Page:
Using Ratings to Gain Insight Into Conceptual Development PurposeThe authors explored a novel technique with potential for assessing conceptual development. Participants rated how “normal” to “really weird” an image was in order to determine whether (a) participants would rate images by amount of variation (slight/significant) from the standard image, (b) participants would treat variation related to different concepts ... Article
Article  |   October 01, 2013
Using Ratings to Gain Insight Into Conceptual Development
 
Author Affiliations & Notes
  • Mary Alt
    University of Arizona, Tucson
  • Christina Meyers
    University of Arizona, Tucson
  • Paul M. Alt
    Lower Mill Pond Works, Brewster, MA
  • Correspondence to Mary Alt: malt@email.arizona.edu
  • Editor: Janna Oetting
    Editor: Janna Oetting×
  • Associate Editor: Nina Capone-Singleton
    Associate Editor: Nina Capone-Singleton×
Article Information
Development / Language Disorders / Specific Language Impairment / Attention, Memory & Executive Functions / Language
Article   |   October 01, 2013
Using Ratings to Gain Insight Into Conceptual Development
Journal of Speech, Language, and Hearing Research, October 2013, Vol. 56, 1650-1661. doi:10.1044/1092-4388(2013/11-0317)
History: Received November 15, 2011 , Revised April 22, 2012 , Accepted January 12, 2013
 
Journal of Speech, Language, and Hearing Research, October 2013, Vol. 56, 1650-1661. doi:10.1044/1092-4388(2013/11-0317)
History: Received November 15, 2011; Revised April 22, 2012; Accepted January 12, 2013
Web of Science® Times Cited: 3

PurposeThe authors explored a novel technique with potential for assessing conceptual development. Participants rated how “normal” to “really weird” an image was in order to determine whether (a) participants would rate images by amount of variation (slight/significant) from the standard image, (b) participants would treat variation related to different concepts equally, or (c) there would be developmental differences in these ratings. Then, authors asked whether children with specific language impairment (SLI) would demonstrate weaker conceptual skills based on their ratings.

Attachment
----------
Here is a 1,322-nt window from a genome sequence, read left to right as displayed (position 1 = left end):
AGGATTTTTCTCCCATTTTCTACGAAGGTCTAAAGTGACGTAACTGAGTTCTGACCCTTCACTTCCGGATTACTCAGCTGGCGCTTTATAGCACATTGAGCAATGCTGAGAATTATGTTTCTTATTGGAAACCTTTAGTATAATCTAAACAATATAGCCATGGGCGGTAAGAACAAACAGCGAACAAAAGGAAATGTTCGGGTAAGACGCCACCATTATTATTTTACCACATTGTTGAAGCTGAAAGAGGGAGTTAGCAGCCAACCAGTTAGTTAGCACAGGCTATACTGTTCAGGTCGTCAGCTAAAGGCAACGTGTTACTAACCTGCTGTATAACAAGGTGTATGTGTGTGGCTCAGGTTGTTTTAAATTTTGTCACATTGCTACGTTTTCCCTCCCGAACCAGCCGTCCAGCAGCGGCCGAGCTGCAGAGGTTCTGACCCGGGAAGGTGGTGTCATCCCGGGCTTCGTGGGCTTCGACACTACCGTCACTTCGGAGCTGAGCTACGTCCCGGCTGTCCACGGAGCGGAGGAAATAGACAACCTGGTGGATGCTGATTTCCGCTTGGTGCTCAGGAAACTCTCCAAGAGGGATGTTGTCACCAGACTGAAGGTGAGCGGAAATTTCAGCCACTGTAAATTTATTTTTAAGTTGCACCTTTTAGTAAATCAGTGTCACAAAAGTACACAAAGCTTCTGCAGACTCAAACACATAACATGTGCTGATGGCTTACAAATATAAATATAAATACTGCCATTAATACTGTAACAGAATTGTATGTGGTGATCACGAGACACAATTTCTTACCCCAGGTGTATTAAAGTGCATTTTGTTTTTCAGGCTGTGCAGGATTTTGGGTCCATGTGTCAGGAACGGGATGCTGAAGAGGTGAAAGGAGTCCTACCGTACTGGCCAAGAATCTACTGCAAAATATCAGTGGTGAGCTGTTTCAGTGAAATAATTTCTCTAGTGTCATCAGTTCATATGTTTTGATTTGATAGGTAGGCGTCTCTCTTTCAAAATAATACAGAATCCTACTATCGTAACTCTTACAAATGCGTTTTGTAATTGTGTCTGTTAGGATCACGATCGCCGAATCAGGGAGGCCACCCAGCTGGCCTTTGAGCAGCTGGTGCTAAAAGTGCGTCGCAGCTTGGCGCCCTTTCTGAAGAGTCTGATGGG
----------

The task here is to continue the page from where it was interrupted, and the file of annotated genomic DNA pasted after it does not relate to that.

MethodAdults and school-age children (with and without SLI) used a 9-point equal-appearing interval scale to rate photographic images of animals. These included standard images and images that altered the animals' shape, pattern, color, and facial morphometry.

ResultsSignificant differences in ratings were obtained for adults compared with typically developing children and children with SLI compared with their age-matched peers. This is in line with the expectation that adults have stronger representations than children, as do typical children compared with those with SLI. Participants differentially rated images that varied from the standard image (slight/significant) for all parameters except shape.

ConclusionProbing conceptual representations without the need for verbal response has the potential for exploring conceptual deficits in SLI.

Acknowledgments
The work presented in this article was funded by a National Institutes of Deafness and Other Communication Disorders Research Grant R03 DC006841, awarded to the first author, and by support from the Ruth L. Kirschstein National Research Service Award (NRSA) Institutional Research Training Grants (T32DC009398) from the National Institute for Deafness and Other Communication Disorders, awarded to the second author. We would also like to acknowledge all the participants who took part in the study, the members of the L4 Lab for their help with data collection, and Elena Plante for her insightful comments on an earlier version of this manuscript.
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